Governments represent important audiences for organizations, and like other audiences, they are more likely to recognize a group of entrants as representing a new industry category that is worthy of support when these entrants are more similar and coherent, and when they enjoy recognition and support by actors external to the industry.
"Mark Barteau, director of the University of Michigan Energy Institute, said the EPA Clean Power Plan could significantly boost renewable energy in Michigan. But he said the state should aim for even loftier goals.
Earlier this year, the Energy Institute issued a report that outlined opportunities for significantly increasing electricity production from wind and solar sources, Barteau said.
Liesl Clark, Founder of 5 Lakes Energy, will moderate a panel including Mark Ferda (McNaughton-McKay), Jeff Irwin (House of Representatives, 53rd District) and Amy Heart (SunRun) on the future of solar in Michigan including the impacts of policy on future jobs.
Michigan utilities met the state's standard this year, generating 10 percent of their electricity from renewable sources. Now, to reduce carbon emissions, some people in the state want to see the bar raised to 20 percent or higher, but paying for it remains controversial.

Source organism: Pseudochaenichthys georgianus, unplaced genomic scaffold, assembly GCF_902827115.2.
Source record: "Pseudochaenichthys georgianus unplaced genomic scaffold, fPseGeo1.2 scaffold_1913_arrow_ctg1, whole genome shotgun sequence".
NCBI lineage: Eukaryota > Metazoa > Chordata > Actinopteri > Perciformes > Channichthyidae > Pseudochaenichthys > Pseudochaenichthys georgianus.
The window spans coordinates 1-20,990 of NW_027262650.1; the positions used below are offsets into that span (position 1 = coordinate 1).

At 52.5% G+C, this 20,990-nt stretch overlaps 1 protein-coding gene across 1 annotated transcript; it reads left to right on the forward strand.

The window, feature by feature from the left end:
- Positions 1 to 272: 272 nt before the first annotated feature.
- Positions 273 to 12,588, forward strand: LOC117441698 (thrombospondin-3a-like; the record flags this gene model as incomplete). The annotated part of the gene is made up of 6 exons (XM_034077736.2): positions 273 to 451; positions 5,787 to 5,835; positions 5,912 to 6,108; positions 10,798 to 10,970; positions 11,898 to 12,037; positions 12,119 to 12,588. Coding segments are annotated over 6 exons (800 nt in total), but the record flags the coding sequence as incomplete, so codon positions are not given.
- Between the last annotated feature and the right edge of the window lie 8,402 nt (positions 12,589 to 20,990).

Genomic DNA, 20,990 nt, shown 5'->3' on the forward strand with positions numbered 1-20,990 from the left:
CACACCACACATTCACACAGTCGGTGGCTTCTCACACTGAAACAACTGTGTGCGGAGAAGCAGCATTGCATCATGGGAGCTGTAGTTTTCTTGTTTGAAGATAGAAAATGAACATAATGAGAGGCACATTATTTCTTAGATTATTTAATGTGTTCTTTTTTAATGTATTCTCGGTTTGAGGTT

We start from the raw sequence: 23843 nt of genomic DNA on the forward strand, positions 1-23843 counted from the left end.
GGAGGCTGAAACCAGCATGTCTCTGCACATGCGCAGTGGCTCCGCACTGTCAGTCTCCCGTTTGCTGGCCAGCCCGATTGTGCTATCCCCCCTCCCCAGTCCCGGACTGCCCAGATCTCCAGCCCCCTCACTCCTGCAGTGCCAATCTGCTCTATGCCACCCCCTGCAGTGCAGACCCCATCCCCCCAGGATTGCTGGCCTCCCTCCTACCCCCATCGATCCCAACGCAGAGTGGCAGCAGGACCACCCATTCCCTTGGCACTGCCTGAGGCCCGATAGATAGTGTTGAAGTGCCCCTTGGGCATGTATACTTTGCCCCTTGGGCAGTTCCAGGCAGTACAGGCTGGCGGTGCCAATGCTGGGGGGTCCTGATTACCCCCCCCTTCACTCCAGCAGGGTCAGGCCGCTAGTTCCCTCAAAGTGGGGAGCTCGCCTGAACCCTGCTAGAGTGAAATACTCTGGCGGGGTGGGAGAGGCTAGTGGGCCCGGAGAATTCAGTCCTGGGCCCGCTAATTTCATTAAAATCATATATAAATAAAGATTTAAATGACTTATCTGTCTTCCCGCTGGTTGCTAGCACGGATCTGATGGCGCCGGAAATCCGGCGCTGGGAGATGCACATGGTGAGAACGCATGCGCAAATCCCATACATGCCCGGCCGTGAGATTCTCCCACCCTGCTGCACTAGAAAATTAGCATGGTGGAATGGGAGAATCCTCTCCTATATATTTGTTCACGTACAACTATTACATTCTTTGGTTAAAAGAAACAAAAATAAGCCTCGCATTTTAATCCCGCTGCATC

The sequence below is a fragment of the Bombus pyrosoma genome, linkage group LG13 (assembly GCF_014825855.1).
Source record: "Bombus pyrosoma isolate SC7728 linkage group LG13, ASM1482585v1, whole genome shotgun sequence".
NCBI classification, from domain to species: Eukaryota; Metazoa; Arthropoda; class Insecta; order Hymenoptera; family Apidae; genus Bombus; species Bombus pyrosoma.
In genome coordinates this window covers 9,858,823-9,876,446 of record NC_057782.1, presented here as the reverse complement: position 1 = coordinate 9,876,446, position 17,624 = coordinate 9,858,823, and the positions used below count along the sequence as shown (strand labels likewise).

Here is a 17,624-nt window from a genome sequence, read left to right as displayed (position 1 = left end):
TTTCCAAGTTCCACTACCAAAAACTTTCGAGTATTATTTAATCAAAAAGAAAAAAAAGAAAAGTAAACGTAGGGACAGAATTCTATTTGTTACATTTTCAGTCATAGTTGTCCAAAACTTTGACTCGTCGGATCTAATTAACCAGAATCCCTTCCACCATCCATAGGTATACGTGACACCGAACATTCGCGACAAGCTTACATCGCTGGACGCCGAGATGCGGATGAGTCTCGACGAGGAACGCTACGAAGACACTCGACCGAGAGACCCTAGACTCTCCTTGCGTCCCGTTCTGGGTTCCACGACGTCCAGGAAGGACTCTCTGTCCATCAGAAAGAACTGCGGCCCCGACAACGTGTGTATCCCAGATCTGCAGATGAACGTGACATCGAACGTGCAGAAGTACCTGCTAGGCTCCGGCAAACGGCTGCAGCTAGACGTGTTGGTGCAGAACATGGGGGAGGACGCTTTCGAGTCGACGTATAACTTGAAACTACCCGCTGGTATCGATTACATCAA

“What we found is that doubling our RPS would add about $1.70 per month for a typical consumer,” says Jeremiah Johnson, a professor at the School of Natural Resources at the University of Michigan.
With a car that seats the driver so far to the right they had to design an elbow bulge into the chassis, the nation's top-ranked solar car team Friday unveiled the vehicle it will race across Australia in the Bridgestone World Solar Challenge this fall.
The University of Michigan Solar Car Team's sleek 2015 model is called "Aurum" — the Latin word for gold.
The Department of Energy (DOE) awarded Michigan Engineering Professor Stephen Forrest’s group a $1.35 million Next Generation Photovoltaics grant earlier this fall, aimed at advancing the practical viability of organic photovoltaics, a carbon-based version of solar technology that promises to radically change the way the sun’s energy is collected. Forrest is the Paul G. Goebel Professor of Engineering in the Department of Electrical Engineering and Computer Science, and Physics and the former U-M Vice President of Research.